Although this is a teen book I believe that both teens and adults will adore this book. I have read numerous Amish themed books but I have found that Kathleen Fuller always offers readers a bit more than other authors. If you are searching for the perfect weekend read, this is it!
kw50197 More than 1 year ago
Contrary to the impression given in the book description, the mystery mentioned was actually no great mystery. It is easily and quickly solved early on in the book. There is a mystery which remains unsolved but it is not the one you expected. Still, I enjoyed Mary Beth and her twin brother, Johnny's attempts to identify the person who has encroached on their secret place. It was almost like taking a trip down memory lane to those first childhood detective stories I'd read before. The real story of A Summer Secret is how Mary Beth and Johnny handle what happens after discovering Sawyer, the orphaned runaway they find hiding in the old barn. True to their upbringing, the twins try their best to help Sawyer without frightening him off but soon realize they may have bitten off more than they can chew. I found this part of the story engrossing; Sawyer's fears of being dragged back to the foster home and the twins dilemma on how to get help for Sawyer while keeping him hidden engaged both my sympathy and interest. Best of all is the depiction of the main protagonist's character. Mary Beth is a very real 13-year old. She's responsible and wants more than anything to be thought of as dependable by her parents but she also isn't averse to disobeying them when she believes she can away with it. Of course, she does learn the importance of adhering to her parents' injunctions at the end of the story but she wouldn't be a believable person without these moments of defiance. As a plus, I got a glimpse into the lives of the Amish. At first, there is a sense of incredulity. It was as if these people had been displaced by time. Once you get used to it however, it is just a different way to live. The only negative for me was the resolution of Sawyer's problem at the end. I find it very hard to believe that things could be so easily solved. I love happy endings but I just find the answer to Sawyer's situation a bit hard to swallow. Still, A Summer Secret is an enjoyable enough read. I wouldn't purposefully search out the next book in the series but I wouldn't reject it either if I came across the book. I received this book free from Thomas Nelson Publishers as part of their BookSneeze.com book review bloggers program. I am not required to write a positive review; the opinions I have expressed are my own. I am disclosing this in accordance with FTC regulations.
historygirl2008AS More than 1 year ago
This book was good. It is worth a read. It was a different type of book for me to read because it was Amish fiction and I have not read any Amish books before (but Ive been to the Amish area many times), this book was actually a mystery but most of the book didnt feel like it was a mystery. I think this is a good book for teens or adults to read I mean there was nothing fantastic about it but like I said before its worth a read.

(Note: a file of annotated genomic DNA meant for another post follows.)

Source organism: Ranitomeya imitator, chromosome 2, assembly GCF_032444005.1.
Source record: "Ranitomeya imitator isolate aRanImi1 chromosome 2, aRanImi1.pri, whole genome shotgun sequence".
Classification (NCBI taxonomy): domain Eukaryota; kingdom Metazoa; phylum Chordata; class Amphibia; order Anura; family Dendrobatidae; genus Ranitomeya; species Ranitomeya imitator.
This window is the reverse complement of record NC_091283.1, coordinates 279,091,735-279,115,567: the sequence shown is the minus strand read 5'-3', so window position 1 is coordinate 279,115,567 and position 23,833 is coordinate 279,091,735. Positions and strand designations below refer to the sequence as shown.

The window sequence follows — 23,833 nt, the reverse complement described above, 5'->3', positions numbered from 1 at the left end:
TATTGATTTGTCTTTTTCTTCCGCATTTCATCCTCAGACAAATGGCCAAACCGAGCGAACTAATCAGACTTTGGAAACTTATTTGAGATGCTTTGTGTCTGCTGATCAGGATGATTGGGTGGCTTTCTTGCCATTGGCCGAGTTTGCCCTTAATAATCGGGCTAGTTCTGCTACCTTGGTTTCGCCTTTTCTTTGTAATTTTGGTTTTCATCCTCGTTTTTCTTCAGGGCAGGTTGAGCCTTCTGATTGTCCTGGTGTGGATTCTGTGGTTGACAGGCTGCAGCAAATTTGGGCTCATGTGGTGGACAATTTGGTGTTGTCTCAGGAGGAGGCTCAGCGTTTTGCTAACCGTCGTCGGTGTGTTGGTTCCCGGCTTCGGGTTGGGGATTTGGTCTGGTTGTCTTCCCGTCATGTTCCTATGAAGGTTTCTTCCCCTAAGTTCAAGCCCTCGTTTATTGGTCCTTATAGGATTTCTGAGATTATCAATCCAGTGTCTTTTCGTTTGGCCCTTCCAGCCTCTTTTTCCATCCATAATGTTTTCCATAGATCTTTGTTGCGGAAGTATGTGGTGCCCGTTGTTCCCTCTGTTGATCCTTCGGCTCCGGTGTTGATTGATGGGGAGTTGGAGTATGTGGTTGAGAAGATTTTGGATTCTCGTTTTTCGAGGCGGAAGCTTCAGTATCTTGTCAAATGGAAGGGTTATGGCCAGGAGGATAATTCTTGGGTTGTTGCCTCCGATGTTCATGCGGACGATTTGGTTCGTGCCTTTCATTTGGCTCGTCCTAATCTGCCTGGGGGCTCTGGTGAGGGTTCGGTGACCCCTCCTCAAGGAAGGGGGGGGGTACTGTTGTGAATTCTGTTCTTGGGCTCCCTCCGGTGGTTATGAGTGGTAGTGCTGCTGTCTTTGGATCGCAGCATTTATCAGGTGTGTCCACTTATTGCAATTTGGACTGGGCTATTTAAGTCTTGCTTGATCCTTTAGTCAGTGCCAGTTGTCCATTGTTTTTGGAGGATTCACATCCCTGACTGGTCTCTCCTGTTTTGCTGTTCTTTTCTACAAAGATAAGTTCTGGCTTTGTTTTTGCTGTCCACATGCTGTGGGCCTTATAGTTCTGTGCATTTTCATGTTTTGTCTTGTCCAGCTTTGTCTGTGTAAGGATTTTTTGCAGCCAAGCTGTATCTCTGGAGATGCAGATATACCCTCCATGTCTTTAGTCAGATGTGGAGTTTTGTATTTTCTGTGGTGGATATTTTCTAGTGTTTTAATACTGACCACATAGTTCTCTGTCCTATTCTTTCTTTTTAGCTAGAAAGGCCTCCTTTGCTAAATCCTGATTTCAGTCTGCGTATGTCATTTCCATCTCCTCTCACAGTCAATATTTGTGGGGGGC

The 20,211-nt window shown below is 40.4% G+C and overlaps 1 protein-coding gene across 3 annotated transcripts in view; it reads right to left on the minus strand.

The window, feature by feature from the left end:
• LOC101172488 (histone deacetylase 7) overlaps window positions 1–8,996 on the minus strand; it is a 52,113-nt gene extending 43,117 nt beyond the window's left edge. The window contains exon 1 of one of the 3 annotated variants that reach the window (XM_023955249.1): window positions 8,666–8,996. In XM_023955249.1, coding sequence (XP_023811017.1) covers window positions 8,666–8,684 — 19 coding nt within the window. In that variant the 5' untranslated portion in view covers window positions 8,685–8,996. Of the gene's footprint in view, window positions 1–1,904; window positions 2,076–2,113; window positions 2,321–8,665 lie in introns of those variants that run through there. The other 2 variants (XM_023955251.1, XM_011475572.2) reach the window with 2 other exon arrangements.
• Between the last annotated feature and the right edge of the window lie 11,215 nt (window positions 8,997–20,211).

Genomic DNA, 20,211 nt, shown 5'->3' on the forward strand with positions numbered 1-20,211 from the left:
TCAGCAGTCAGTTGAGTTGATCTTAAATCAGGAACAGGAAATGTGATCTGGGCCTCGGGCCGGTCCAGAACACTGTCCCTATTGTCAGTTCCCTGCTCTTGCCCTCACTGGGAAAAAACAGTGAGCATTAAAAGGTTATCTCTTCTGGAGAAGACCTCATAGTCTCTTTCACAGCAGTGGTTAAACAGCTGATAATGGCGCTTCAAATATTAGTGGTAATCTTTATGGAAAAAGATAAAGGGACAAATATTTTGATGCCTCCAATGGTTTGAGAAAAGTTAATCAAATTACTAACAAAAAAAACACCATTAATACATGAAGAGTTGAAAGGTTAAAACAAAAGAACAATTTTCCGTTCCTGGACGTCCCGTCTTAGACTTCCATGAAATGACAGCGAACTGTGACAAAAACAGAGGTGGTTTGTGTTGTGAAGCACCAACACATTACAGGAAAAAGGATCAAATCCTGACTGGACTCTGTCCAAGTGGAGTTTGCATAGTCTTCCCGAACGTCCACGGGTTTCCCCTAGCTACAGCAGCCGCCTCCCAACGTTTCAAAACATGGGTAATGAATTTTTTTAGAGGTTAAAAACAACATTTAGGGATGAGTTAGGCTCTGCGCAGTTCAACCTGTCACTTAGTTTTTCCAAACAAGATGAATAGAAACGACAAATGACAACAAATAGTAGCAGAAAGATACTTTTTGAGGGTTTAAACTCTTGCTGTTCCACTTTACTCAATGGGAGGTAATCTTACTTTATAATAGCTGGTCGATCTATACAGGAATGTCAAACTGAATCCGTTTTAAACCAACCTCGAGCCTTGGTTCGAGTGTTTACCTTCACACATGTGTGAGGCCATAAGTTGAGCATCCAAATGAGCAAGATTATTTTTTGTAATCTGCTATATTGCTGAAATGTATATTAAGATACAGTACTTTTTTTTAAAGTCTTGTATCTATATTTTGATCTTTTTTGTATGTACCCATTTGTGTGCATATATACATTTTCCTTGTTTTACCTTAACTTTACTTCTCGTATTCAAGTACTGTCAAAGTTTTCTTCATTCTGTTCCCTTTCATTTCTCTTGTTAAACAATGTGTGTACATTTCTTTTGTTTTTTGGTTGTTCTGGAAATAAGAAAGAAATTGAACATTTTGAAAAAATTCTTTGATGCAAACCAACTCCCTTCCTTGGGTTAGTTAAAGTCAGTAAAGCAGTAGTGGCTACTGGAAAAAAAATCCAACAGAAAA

ilovemy5kids More than 1 year ago
This book is about a 13 year old Amish girl named Mary Beth. Having younger brothers she must find a place of her own. She decides on a old abandoned barn. Although she thinks it is her own secret - it turns out others also share in the same secret. There seems to be some growing up to do! This book deserves 5 stars. I would allow my children to read it and learn more about the unknown culture of the Amish. It was clean and very easy to read. I loved the story and the encouragement through out the book. It was nice to see a good story for younger readers with a wholesome meaning. I would definitely recommend this book to adults as well, although it is meant for young readers! Blessings to you! You are loved! Note: I was sent complimentary copy for review purposes only. This review has not been monetarily compensated. The review was my honest opinion and views and not influenced by the sponsor in any way.
JDyan More than 1 year ago
Mary Beth is a thirteen year old Amish girl living in Ohio. Having three brothers to look after and being the only girl is a challenge especially when she adds babysitting to her already long list of chores she is responsible for. The only time she has any privacy is when she finds time to sneak away to the condemned barn across the field even though her parents have forbidden her from going there but its the only place she has peace and quiet. I absolutely loved this book! It was so heartfelt; tears were brought to my eyes. In the beginning I was very skeptical about reading a book about the Amish being that I didn't know very much about them, I prepared myself for the worst. It broke my heart to read about the Yankee boy's young life story and even though he is a fictional character I know that many children today are going through the same things. Being a children's book I was surprised at how inspiring " A Summer Secret" was. It made me realize how grateful I am for my family. The generosity Marybeth and her twin brother showed towards the Yankee gave me a warm fuzzy feeling. I was expecting a cute little romance to blossom between Mary Beth and the boy. Kathleen Fuller did an excellent job with "A Summer Secret", it definitely stirred some deep emotions and I recommend this book to everyone regardless of age or religion.